Definition: practical knowledge and good judgment about ordinary life, but especially helpful when on the trail…
- Be courteous
- Be patient, understanding and flexible
- Be respectful, appreciative and supportive
- Bring a back-up saddle and extra tack. A tack supplier does not travel with us
- Double check that you have your essential tack, equipment and camping supplies before you leave – don’t be on the trail without everything you need
- Eat – the cook wagon (aka. our caterer) definitely provides the opportunity
- Florida weather in February – plan for weather from 30°-90°, including rain, wind, frost, fog and sun
- A horse’s comfort level is between 15°-65°. Within this range, a horse will not expend any energy to keep warm or cool itself.
- Get sleep
- Keep hydrated – water and iced tea is available at all meals and breaks, carry your own
- Keep your horse hydrated – water troughs are available at all breaks, lunch stops and in camp
- Listen to the Trail Boss and Outriders
- Pay attention and be aware of your surroundings at all times
- Use proper and appropriate equipment
- Use sunscreen and lip moisturizer with sunscreen
- We’re camping – Expect the Unexpected!
Trail Remedies and Health Concerns
- The Dangers of Fireweed
Fireweed contains pyrrolizidine alkaloids that are toxic to livestock. Horses are more susceptible to fireweed poisoning than cattle or sheep. Affected horses can suffer brain damage, liver damage, photosensitisation affecting unpigmented areas of skin, gradual weight loss, jaundice, fluid on the lungs, blindness, even sudden death without any other indications.
Fireweed is a daisy-like plant that grows from 10 to 60 cm high. It has a variable growth habit and leaf structure, but the most common form of fireweed is a low, heavily branched, annual or shortlived perennial plant. The leaves are generally bright green in color, fleshy and narrow, 2-7 cm long, alternately arranged on the stem, and have serrated, entire or lobed margins. Broader leaves usually clasp around the stem. The flowers are small, yellow and daisy-like, 1-2 cm in diameter and arranged in clusters at the end of each branch. They can number from 0 to 200 per plant, and each flower will commonly have 13 petals and 21 bracts forming the ‘cup’ under the flower.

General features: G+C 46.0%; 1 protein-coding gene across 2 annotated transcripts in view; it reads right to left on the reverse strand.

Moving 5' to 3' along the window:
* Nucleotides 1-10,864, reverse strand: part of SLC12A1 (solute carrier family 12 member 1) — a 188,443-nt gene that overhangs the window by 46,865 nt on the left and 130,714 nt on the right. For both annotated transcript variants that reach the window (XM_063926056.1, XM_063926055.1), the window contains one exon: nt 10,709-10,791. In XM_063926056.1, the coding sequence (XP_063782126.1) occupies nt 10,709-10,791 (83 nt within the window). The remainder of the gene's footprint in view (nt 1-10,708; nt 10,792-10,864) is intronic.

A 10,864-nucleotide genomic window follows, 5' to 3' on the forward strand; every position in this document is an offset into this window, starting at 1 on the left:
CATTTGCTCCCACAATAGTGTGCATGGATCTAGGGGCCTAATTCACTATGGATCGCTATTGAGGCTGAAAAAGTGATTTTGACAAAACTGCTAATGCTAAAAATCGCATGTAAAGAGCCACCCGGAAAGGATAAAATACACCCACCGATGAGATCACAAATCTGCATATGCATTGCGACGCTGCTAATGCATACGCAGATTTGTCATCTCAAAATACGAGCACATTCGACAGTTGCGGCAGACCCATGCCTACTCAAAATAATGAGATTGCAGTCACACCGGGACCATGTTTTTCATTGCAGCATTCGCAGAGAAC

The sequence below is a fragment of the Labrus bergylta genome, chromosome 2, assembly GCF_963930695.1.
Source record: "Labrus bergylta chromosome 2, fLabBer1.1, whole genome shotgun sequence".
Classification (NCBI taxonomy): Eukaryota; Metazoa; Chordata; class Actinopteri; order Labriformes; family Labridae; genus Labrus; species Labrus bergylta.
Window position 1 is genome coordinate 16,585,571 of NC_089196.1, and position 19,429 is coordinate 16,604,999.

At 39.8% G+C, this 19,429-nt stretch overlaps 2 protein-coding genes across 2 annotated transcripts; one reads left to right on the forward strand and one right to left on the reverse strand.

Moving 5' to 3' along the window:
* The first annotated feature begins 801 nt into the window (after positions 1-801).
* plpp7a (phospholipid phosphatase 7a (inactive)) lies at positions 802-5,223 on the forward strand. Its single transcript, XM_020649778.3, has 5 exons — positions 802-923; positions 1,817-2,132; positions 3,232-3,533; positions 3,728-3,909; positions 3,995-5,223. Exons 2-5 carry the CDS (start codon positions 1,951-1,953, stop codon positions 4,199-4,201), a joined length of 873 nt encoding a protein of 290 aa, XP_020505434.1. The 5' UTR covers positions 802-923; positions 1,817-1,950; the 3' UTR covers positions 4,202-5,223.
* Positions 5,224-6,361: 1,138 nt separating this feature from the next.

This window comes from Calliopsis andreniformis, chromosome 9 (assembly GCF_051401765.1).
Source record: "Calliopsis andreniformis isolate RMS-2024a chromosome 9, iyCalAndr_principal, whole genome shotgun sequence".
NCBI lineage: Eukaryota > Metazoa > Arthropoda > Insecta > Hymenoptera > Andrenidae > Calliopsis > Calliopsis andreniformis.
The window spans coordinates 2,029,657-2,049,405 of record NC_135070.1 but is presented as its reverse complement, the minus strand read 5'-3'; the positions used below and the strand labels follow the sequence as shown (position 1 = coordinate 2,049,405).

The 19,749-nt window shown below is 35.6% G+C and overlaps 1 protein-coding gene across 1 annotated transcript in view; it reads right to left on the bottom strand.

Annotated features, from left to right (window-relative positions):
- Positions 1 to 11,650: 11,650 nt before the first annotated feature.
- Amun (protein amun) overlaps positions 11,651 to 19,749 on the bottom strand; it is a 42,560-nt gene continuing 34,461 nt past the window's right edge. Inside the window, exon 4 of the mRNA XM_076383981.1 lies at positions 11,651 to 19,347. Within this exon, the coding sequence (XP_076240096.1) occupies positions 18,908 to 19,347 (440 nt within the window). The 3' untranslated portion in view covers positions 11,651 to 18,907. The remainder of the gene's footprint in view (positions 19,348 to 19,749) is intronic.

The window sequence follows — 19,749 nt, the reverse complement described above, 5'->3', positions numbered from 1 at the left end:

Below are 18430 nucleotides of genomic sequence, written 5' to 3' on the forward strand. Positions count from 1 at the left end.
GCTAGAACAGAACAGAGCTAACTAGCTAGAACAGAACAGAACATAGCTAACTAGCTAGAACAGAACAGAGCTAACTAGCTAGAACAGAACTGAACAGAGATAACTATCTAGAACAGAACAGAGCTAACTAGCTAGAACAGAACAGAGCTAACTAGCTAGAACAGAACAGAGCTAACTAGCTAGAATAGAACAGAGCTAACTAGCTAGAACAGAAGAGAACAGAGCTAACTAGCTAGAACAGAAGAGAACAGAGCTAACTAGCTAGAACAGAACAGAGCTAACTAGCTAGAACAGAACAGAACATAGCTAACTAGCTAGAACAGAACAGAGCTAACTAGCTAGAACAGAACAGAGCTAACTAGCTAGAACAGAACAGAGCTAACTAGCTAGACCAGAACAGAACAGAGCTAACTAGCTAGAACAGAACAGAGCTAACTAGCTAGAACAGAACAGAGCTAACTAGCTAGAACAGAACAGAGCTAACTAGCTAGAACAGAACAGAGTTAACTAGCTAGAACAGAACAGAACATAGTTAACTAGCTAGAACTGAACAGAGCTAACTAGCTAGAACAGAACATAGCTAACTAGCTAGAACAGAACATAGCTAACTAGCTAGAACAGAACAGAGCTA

- Red Fire Ants – don’t sit on the ground – watch where you tether your horse – use Windex or Vitamin E for bites
- Arnica Montana – use pills or cream to minimize bruising and reduce pain and swelling
- Hide grunk (grime + gunk) under fingernails by painting nails a festive color
- Moisture is an important factor in keeping things moving in your horse’s gut – If they do not consume enough water, compaction could become a problem, resulting in colic.
Common Horse Terms
- Hock – The financial condition of all horse owners
- Stall – What your rig does at rush hour in an unfamiliar city on the way to a big horse show
- A Bit – What you have left in your pocket after a visit to your favorite tack shop
- Fence – A decorative structure built to provide a horse something to chew on
- Well Mannered – A horse who hasn’t stepped on, bitten or kicked anyone in the last week
- Lunging – A popular training method in which a horse exercises his owner by spinning them in circles until dizzy
- Gallop – The customary gait a horse chooses when returning back to the barn
- Nicely Started – A horse who lunges just fine, but you don’t have enough health insurance to even think about riding him
- Easy to Load – A horse who only takes 3 hours, 4 people, 50 pounds of oats and a tractor with a loader to get into a trailer
- Easy Rider – A horse who rides good in a trailer, but must not be confused with “ride-able”
- Endurance Ride – The end result when your horse sppoks and runs away with you
- Hives – What you get when you receive the vet bill for your 6 horses, 3 dogs, 4 cats and a donkey
- Hobbles – A walking gait of a horse owner after their horse has stepped on their foot
- Feed – An expensive substance used to manufacture manure